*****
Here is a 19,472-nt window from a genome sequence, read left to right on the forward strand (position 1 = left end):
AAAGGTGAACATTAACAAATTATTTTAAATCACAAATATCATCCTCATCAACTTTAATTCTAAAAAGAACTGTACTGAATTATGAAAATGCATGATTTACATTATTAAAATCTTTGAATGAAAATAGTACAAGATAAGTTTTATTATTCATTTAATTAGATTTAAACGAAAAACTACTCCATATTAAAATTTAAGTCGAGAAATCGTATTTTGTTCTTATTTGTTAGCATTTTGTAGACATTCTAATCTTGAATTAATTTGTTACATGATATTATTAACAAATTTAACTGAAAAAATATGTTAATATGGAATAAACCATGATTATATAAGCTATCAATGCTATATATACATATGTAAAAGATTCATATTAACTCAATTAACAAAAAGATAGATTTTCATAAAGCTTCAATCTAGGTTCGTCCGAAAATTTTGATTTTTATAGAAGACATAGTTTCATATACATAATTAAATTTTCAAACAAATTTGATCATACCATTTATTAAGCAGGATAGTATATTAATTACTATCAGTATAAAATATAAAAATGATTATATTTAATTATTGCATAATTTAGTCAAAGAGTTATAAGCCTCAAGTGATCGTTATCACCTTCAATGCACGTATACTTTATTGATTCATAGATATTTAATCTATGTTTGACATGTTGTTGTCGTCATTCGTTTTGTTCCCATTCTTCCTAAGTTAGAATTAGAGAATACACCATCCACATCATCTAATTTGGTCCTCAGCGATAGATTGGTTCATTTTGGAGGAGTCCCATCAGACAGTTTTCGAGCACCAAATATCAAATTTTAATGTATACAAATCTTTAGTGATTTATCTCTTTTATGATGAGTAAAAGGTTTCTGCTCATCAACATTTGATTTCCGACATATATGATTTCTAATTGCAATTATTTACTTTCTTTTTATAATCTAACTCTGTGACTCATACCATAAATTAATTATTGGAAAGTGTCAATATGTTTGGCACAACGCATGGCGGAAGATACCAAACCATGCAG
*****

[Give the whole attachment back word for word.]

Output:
Here is a 19,472-nt window from a genome sequence, read left to right on the forward strand (position 1 = left end):
AAAGGTGAACATTAACAAATTATTTTAAATCACAAATATCATCCTCATCAACTTTAATTCTAAAAAGAACTGTACTGAATTATGAAAATGCATGATTTACATTATTAAAATCTTTGAATGAAAATAGTACAAGATAAGTTTTATTATTCATTTAATTAGATTTAAACGAAAAACTACTCCATATTAAAATTTAAGTCGAGAAATCGTATTTTGTTCTTATTTGTTAGCATTTTGTAGACATTCTAATCTTGAATTAATTTGTTACATGATATTATTAACAAATTTAACTGAAAAAATATGTTAATATGGAATAAACCATGATTATATAAGCTATCAATGCTATATATACATATGTAAAAGATTCATATTAACTCAATTAACAAAAAGATAGATTTTCATAAAGCTTCAATCTAGGTTCGTCCGAAAATTTTGATTTTTATAGAAGACATAGTTTCATATACATAATTAAATTTTCAAACAAATTTGATCATACCATTTATTAAGCAGGATAGTATATTAATTACTATCAGTATAAAATATAAAAATGATTATATTTAATTATTGCATAATTTAGTCAAAGAGTTATAAGCCTCAAGTGATCGTTATCACCTTCAATGCACGTATACTTTATTGATTCATAGATATTTAATCTATGTTTGACATGTTGTTGTCGTCATTCGTTTTGTTCCCATTCTTCCTAAGTTAGAATTAGAGAATACACCATCCACATCATCTAATTTGGTCCTCAGCGATAGATTGGTTCATTTTGGAGGAGTCCCATCAGACAGTTTTCGAGCACCAAATATCAAATTTTAATGTATACAAATCTTTAGTGATTTATCTCTTTTATGATGAGTAAAAGGTTTCTGCTCATCAACATTTGATTTCCGACATATATGATTTCTAATTGCAATTATTTACTTTCTTTTTATAATCTAACTCTGTGACTCATACCATAAATTAATTATTGGAAAGTGTCAATATGTTTGGCACAACGCATGGCGGAAGATACCAAACCATGCAG